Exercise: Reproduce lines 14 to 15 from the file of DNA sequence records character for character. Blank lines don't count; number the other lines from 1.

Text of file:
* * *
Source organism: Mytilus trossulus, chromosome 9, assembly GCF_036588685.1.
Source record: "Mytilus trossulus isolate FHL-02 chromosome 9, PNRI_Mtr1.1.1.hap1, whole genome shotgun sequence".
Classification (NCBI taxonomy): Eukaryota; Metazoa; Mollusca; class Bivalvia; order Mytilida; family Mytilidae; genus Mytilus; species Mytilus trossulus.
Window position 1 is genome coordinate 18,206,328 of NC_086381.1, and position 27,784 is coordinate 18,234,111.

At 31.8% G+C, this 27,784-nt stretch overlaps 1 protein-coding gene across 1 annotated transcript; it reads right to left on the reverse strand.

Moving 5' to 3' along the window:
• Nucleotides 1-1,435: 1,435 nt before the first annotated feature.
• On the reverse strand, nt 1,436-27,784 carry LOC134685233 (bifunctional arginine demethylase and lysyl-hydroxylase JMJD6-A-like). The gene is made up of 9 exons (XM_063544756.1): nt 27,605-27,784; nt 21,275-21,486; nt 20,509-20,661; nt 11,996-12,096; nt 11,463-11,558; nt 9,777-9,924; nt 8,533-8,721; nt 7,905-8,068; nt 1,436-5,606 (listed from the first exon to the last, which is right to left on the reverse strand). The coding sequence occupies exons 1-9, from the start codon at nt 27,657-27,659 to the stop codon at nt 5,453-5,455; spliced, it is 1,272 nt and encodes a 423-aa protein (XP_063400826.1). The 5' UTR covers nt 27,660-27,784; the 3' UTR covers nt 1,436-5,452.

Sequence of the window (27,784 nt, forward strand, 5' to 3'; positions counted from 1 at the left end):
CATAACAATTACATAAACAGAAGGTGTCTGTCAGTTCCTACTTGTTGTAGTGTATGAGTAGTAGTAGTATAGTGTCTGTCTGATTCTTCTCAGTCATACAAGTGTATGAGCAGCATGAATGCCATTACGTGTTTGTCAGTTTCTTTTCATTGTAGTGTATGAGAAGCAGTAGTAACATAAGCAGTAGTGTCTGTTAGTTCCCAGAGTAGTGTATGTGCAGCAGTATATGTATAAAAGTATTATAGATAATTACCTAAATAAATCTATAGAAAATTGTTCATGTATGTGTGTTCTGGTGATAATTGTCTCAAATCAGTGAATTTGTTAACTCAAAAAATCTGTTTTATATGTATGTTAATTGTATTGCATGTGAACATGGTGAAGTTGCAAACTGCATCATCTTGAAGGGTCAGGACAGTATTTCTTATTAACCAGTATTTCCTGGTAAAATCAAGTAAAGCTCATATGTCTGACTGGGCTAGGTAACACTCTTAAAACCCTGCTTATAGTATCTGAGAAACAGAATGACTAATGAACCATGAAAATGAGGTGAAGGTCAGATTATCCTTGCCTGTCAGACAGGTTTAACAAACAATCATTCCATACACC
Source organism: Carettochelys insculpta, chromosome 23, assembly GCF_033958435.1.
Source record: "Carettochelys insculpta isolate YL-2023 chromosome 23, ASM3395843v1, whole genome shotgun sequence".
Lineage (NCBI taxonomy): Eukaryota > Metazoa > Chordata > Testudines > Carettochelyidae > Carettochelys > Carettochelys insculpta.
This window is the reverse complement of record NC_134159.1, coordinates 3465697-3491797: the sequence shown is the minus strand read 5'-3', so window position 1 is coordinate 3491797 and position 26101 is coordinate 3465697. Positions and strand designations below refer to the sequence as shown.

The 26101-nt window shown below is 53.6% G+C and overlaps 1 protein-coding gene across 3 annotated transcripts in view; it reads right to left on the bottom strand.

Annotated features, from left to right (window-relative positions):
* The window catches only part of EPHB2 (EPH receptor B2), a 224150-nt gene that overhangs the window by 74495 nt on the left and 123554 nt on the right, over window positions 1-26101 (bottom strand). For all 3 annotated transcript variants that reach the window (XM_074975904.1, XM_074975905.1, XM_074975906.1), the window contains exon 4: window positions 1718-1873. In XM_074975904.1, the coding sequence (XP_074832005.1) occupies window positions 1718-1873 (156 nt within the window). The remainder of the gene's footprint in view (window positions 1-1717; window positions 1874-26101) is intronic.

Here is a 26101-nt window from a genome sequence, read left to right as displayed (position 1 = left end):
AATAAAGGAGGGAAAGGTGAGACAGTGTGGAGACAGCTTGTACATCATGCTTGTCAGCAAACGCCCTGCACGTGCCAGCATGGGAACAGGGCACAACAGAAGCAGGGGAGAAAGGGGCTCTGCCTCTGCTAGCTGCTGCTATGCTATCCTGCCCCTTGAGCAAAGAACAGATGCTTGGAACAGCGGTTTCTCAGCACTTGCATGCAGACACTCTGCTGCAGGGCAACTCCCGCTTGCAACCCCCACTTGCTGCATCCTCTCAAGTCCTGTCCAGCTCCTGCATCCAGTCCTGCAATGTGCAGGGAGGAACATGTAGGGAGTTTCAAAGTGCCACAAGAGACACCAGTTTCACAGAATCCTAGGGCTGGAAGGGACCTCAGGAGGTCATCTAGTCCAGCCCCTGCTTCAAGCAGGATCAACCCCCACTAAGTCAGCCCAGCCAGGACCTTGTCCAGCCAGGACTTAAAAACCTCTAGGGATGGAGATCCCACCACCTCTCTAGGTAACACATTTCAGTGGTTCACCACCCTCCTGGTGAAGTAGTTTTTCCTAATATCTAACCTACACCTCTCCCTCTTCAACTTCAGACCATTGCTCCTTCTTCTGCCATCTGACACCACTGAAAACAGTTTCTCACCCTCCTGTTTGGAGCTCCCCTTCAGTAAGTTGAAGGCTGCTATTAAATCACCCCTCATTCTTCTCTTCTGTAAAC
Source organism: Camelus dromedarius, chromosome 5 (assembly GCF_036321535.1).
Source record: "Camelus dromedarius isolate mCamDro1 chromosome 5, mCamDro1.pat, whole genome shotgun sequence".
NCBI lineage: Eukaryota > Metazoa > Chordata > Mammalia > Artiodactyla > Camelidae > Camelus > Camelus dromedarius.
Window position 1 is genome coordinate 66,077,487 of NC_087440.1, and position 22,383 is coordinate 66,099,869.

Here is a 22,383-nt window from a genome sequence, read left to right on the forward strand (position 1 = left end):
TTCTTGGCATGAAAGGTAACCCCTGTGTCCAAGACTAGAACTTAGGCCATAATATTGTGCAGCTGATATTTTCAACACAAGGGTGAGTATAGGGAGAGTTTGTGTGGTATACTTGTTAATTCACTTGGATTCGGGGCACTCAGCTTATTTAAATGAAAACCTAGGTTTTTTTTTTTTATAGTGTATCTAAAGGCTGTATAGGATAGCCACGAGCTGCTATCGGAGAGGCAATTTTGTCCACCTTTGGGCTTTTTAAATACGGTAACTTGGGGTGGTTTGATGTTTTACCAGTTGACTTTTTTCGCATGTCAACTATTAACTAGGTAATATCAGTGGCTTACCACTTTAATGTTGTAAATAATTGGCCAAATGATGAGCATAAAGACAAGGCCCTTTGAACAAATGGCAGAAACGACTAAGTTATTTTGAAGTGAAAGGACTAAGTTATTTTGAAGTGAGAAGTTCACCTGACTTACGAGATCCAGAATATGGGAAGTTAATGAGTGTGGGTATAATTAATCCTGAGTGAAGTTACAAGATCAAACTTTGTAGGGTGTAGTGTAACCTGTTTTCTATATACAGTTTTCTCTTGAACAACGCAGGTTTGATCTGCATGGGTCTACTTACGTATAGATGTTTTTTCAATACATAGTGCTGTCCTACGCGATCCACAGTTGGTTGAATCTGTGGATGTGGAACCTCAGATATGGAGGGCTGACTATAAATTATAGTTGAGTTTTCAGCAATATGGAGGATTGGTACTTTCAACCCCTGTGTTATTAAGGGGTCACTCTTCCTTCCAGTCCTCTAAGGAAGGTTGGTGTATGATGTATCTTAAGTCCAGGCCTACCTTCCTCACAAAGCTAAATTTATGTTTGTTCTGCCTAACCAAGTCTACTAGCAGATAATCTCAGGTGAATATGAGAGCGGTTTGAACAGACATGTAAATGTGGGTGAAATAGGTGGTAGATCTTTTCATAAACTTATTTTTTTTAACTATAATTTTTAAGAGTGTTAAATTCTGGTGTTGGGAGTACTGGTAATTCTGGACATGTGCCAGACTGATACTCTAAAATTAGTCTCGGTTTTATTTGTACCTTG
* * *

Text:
This window is the reverse complement of record NC_134159.1, coordinates 3465697-3491797: the sequence shown is the minus strand read 5'-3', so window position 1 is coordinate 3491797 and position 26101 is coordinate 3465697. Positions and strand designations below refer to the sequence as shown.

The 26101-nt window shown below is 53.6% G+C and overlaps 1 protein-coding gene across 3 annotated transcripts in view; it reads right to left on the bottom strand.